Acoustic dipoles have a nice cosine-alpha polar response (-3dB at 45 degrees, -6dB at 60 degrees, -12dB at 75 degrees, etc.) with 4.8dB of directivity through about .25 v/D Hz with v the speed of sound and D the path length separation which approximately equals baffle width on rectangular baffles.


Above that point the response broadens (reaching a 6dB on-axis peak at .5v/D Hz) and breaks down into a multi-lobed pattern approaching the dipole's first on axis null at v/D Hz.


At .17 v/D the dipole's output matches a monopole's at the same excursion.


Solving for a domestically friendly foot wide baffle we find this occurs at 192Hz.


The "simple" solution is to use a wider baffle, with a two foot wide baffle pushing that point down to 96Hz.


That produces a first dipole null at 565 Hz which is not the sort of thing you want to hear in the midrange.


The right solution is to use narrow baffles, boost the drivers' low ends electronically to get more bandwidth in fewer ways, and cross-them over to the next higher frequency driver before the polar response deteriorates.


You get more wiggle room where the drivers are close to baffle width and are becoming directional on their own.


You want to read Siegfried Linkwitz's web site

http://www.linkwitzlab.com/models.htm#A
http://www.linkwitzlab.com


(note the flower-shaped polar response at the first null) and John Krevosky's

http://www.musicanddesign.com


where he puts the upper limit of dipole usability somewhere between d/w (d path length separation, w wave length) = .5 and d/w = 1.

Quote:
It would seem that (without seeing an impedance graph) the response overall would be prett linear and placement or acoustic treatments should be key in defeating any dipole reflections from walls. Like I said, I don't know and this is just for trying out more than anything. I'm not looking for an end all speaker system, but if there is potential I'll further experiment.

I rank every open baffle speaker I've heard with an acoustically large baffle somewhere between bad and mediocre. As much as I like Nelson Pass (he's a great lecturer, really supportive of the DIY community, and does fine things with analog electronics) I include his big baffles (Bob?) in this category even when fitted with the $40,000 Feastrex field coil drivers run both full-range and crossed to dipole sub-woofers.


If you want to use full-range drivers, try narrow back-loaded horns. That can net subjectively great, natural sounding results (especially with the smaller drivers) and some bass.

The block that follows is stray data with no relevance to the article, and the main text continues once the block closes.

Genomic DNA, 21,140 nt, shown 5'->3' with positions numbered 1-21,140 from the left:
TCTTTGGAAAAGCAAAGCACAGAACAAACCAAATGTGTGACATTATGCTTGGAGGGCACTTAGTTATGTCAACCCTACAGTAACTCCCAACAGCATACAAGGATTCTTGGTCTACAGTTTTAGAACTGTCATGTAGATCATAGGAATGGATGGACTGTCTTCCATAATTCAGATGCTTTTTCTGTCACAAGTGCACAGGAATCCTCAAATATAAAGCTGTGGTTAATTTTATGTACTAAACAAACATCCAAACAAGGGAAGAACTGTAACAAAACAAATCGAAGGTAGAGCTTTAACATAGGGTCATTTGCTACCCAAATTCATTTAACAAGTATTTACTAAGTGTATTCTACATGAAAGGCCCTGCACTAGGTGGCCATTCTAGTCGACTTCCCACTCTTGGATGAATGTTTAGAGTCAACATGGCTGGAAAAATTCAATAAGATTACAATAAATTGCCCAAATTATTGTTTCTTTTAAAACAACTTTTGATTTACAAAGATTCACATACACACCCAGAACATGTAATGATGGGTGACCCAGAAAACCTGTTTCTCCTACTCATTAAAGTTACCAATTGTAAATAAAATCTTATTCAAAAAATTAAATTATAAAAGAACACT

If you want to build dipoles (I built/own Orions, have heard v4, and listened to other similar speakers - all have been "excellent" or better) accept acoustically narrow baffles, multiple drivers, and low-frequency equalization.


I speculate that my subjective impressions come from what's going on with polar response (narrow baffle = excellent, acoustically large = bad; same driver in a box without the dipole issues = better; hearing of other speakers with more uniform polar response)
 

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Discussion Starter · #13 ·

Quote:
Originally Posted by Drew Eckhardt /forum/post/0



Acoustic dipoles have a nice cosine-alpha polar response (-3dB at 45 degrees, -6dB at 60 degrees, -12dB at 75 degrees, etc.) with 4.8dB of directivity through about .25 v/D Hz with v the speed of sound and D the path length separation which approximately equals baffle width on rectangular baffles.


Above that point the response broadens (reaching a 6dB on-axis peak at .5v/D Hz) and breaks down into a multi-lobed pattern approaching the dipole's first on axis null at v/D Hz.


At .17 v/D the dipole's output matches a monopole's at the same excursion.


Solving for a domestically friendly foot wide baffle we find this occurs at 192Hz.


The "simple" solution is to use a wider baffle, with a two foot wide baffle pushing that point down to 96Hz.


That produces a first dipole null at 565 Hz which is not the sort of thing you want to hear in the midrange.


The right solution is to use narrow baffles, boost the drivers' low ends electronically to get more bandwidth in fewer ways, and cross-them over to the next higher frequency driver before the polar response deteriorates.


You get more wiggle room where the drivers are close to baffle width and are becoming directional on their own.


You want to read Siegfried Linkwitz's web site

http://www.linkwitzlab.com/models.htm#A
http://www.linkwitzlab.com


(note the flower-shaped polar response at the first null) and John Krevosky's

http://www.musicanddesign.com


where he puts the upper limit of dipole usability somewhere between d/w (d path length separation, w wave length) = .5 and d/w = 1.